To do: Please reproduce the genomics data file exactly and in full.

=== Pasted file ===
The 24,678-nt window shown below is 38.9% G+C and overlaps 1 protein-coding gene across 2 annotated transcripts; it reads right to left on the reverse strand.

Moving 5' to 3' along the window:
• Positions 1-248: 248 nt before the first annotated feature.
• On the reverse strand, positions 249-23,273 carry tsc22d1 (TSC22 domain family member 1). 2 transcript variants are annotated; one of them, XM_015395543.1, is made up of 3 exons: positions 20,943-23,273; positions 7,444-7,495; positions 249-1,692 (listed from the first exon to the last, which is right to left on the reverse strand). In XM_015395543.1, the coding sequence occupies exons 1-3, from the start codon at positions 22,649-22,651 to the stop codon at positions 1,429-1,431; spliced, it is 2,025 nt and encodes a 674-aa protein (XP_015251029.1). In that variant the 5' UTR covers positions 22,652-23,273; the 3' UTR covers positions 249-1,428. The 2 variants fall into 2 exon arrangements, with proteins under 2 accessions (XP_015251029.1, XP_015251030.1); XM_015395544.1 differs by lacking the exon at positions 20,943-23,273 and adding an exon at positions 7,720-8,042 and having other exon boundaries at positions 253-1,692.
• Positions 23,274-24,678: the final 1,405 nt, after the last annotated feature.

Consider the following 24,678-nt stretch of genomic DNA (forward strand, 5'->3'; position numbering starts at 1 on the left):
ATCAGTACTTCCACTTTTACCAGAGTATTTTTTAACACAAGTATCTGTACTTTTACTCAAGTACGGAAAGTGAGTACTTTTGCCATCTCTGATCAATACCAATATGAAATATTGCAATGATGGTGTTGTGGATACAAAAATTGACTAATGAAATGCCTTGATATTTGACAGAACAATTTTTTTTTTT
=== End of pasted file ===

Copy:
The 24,678-nt window shown below is 38.9% G+C and overlaps 1 protein-coding gene across 2 annotated transcripts; it reads right to left on the reverse strand.

Moving 5' to 3' along the window:
• Positions 1-248: 248 nt before the first annotated feature.
• On the reverse strand, positions 249-23,273 carry tsc22d1 (TSC22 domain family member 1). 2 transcript variants are annotated; one of them, XM_015395543.1, is made up of 3 exons: positions 20,943-23,273; positions 7,444-7,495; positions 249-1,692 (listed from the first exon to the last, which is right to left on the reverse strand). In XM_015395543.1, the coding sequence occupies exons 1-3, from the start codon at positions 22,649-22,651 to the stop codon at positions 1,429-1,431; spliced, it is 2,025 nt and encodes a 674-aa protein (XP_015251029.1). In that variant the 5' UTR covers positions 22,652-23,273; the 3' UTR covers positions 249-1,428. The 2 variants fall into 2 exon arrangements, with proteins under 2 accessions (XP_015251029.1, XP_015251030.1); XM_015395544.1 differs by lacking the exon at positions 20,943-23,273 and adding an exon at positions 7,720-8,042 and having other exon boundaries at positions 253-1,692.
• Positions 23,274-24,678: the final 1,405 nt, after the last annotated feature.

Consider the following 24,678-nt stretch of genomic DNA (forward strand, 5'->3'; position numbering starts at 1 on the left):
ATCAGTACTTCCACTTTTACCAGAGTATTTTTTAACACAAGTATCTGTACTTTTACTCAAGTACGGAAAGTGAGTACTTTTGCCATCTCTGATCAATACCAATATGAAATATTGCAATGATGGTGTTGTGGATACAAAAATTGACTAATGAAATGCCTTGATATTTGACAGAACAATTTTTTTTTTT